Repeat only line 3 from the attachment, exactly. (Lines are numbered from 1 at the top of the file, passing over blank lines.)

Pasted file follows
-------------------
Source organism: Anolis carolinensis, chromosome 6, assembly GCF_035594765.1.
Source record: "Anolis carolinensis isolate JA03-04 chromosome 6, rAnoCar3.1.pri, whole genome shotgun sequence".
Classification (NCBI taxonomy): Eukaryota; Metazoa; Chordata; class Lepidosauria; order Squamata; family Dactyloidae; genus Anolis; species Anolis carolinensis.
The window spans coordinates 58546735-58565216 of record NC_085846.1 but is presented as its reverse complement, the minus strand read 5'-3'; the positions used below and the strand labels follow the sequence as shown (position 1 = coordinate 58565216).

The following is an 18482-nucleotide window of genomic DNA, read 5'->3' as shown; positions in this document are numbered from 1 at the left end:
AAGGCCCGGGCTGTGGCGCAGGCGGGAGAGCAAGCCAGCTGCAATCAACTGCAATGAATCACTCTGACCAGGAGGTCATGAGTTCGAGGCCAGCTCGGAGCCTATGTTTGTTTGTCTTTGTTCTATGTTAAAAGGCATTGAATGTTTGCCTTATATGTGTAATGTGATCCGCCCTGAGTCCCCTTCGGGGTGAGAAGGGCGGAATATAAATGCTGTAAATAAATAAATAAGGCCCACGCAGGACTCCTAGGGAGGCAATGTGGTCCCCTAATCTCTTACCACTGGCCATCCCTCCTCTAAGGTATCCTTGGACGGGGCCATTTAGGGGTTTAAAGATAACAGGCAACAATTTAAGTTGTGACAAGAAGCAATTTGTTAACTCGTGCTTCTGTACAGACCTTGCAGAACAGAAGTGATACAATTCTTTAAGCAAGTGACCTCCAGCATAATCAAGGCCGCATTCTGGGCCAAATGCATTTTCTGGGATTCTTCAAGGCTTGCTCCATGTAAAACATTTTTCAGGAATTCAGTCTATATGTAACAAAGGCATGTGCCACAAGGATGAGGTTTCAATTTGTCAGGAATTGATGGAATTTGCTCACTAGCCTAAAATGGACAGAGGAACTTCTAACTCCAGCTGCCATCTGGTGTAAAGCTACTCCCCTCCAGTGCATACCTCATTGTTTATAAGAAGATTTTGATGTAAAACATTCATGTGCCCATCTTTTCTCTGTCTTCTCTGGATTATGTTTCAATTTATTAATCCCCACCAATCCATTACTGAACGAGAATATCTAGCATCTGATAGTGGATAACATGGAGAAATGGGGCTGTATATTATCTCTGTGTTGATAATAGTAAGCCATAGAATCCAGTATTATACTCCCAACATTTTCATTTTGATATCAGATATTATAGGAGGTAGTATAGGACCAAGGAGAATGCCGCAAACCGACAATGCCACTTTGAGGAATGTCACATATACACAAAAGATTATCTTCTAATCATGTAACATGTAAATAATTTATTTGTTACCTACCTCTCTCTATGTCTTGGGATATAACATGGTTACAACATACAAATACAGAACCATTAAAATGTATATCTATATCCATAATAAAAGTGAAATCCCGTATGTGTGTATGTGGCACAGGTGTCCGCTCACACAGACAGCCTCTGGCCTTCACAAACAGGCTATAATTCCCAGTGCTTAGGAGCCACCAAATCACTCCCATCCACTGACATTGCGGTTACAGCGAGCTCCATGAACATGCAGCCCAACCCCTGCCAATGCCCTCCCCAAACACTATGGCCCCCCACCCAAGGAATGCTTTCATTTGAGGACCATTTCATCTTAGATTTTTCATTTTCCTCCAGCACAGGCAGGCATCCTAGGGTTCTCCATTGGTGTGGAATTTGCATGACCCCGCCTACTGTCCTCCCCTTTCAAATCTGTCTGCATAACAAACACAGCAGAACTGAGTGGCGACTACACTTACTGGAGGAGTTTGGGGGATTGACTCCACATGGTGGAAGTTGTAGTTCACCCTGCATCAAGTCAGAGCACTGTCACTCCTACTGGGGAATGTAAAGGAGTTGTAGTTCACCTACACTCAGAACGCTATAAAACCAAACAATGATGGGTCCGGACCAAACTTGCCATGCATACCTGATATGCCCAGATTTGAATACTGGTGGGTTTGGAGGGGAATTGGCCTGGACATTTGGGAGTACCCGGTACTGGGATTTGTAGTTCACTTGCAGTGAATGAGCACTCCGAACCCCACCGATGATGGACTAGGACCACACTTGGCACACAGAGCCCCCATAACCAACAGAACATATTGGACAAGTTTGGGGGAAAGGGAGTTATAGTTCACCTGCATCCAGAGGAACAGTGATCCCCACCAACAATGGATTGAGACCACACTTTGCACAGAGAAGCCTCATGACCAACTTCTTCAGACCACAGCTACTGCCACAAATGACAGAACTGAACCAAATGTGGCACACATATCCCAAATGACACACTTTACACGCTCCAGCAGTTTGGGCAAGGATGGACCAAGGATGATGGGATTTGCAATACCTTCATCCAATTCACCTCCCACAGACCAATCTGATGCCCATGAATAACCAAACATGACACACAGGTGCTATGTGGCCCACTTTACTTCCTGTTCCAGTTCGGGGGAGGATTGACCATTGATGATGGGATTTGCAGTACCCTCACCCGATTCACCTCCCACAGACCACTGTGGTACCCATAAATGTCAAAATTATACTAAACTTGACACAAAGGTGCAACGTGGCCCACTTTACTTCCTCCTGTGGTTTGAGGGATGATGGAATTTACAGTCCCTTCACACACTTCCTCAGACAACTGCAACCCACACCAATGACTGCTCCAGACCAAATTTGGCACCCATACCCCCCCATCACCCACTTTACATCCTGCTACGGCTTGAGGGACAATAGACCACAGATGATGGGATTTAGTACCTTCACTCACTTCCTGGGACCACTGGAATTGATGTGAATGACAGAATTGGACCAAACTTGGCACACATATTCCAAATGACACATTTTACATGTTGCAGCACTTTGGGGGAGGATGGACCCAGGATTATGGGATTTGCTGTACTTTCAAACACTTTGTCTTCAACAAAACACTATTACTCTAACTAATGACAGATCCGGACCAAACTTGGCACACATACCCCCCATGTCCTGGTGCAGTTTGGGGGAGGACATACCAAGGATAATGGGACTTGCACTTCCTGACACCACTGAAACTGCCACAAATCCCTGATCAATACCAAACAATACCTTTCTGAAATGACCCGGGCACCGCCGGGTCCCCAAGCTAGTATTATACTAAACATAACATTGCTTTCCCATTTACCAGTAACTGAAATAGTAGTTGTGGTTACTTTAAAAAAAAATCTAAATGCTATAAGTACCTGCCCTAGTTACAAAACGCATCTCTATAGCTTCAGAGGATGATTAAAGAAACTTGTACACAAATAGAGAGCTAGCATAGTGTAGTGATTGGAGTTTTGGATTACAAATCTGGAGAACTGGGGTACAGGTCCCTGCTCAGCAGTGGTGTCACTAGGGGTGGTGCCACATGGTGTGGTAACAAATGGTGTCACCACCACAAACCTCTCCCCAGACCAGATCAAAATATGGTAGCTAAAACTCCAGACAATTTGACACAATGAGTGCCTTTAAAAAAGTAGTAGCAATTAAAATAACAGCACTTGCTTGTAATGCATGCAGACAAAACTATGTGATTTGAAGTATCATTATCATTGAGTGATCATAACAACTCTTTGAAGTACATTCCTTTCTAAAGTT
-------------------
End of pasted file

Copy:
Classification (NCBI taxonomy): Eukaryota; Metazoa; Chordata; class Lepidosauria; order Squamata; family Dactyloidae; genus Anolis; species Anolis carolinensis.